In an appreciation of science fiction and its authors, Philip K. Dick once noted of the genre, "It's not just 'What if?' It's 'My God; what if?'" When I learned of the death of novelist Tom Clancy at age 66, those words immediately came to mind. To understand Clancy and his legacy, it's useful to remember a time when we didn't casually toss around terms like "SEAL Team Six" and "radiological bomb," and the only people who worried about the threat of "NBCs" were network-television execs.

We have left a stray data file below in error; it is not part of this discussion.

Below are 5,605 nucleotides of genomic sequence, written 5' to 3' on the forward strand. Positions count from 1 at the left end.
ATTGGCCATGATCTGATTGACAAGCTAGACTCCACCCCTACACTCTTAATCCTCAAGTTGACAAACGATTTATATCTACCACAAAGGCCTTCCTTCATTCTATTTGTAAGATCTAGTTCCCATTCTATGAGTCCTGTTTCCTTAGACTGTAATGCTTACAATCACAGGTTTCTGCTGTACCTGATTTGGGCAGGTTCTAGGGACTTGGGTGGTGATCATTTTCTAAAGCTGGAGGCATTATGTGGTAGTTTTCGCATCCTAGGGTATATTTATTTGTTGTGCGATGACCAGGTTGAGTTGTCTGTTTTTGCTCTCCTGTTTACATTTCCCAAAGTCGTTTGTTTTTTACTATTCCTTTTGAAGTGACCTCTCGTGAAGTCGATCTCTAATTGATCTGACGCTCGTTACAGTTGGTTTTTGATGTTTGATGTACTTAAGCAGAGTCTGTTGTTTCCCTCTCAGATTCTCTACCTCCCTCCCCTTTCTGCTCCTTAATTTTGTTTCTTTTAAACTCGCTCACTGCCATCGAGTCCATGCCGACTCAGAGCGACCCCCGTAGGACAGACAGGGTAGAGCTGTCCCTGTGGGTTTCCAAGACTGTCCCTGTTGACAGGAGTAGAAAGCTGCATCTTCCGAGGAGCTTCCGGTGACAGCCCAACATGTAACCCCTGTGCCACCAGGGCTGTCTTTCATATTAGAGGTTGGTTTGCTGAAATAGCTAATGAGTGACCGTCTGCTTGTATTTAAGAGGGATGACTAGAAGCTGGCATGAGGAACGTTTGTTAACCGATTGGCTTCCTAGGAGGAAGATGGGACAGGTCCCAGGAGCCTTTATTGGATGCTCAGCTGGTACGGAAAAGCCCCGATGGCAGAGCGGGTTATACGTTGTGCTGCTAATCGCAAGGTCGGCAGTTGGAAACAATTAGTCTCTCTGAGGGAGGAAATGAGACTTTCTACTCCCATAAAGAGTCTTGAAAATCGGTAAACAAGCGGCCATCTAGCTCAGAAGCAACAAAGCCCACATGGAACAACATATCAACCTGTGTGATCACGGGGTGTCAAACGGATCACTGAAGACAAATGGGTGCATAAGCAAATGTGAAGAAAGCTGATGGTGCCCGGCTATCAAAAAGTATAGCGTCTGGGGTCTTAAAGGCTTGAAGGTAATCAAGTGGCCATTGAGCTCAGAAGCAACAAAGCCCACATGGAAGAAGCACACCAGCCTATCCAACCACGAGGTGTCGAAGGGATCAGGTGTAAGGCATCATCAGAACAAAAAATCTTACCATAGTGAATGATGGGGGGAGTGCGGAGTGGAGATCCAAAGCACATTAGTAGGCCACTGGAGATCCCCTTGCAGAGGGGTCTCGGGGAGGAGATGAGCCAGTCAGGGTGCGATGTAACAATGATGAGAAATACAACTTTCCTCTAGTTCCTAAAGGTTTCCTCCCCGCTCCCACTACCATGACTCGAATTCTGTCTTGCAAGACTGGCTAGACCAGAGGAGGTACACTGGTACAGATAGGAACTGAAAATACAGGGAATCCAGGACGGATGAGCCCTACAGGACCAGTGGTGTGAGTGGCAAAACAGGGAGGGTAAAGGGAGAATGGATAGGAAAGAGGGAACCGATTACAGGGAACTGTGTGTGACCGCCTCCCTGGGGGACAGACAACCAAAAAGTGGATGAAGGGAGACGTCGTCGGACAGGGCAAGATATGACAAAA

The power of Tom Clancy is that he gave us a glimpse into a post-9/11 world from the relative comfort of the 1990s. He described the astonishing might of the world's militaries, and of the power that generals wield only for want of an enemy. He didn't just tell you about a fighter jet; he let you fly it. He didn't just quantify the destructive power of an atomic bomb; he blew up the Super Bowl. Restraint was never his specialty, and if it seemed like he was sharing details on par with number of bolts in an aircraft carrier, it's because you could almost see him having so much fun while he was writing. He was a geek with a restless imagination, and vast swaths of his prose are like an applied version of Jane's Defense Weekly.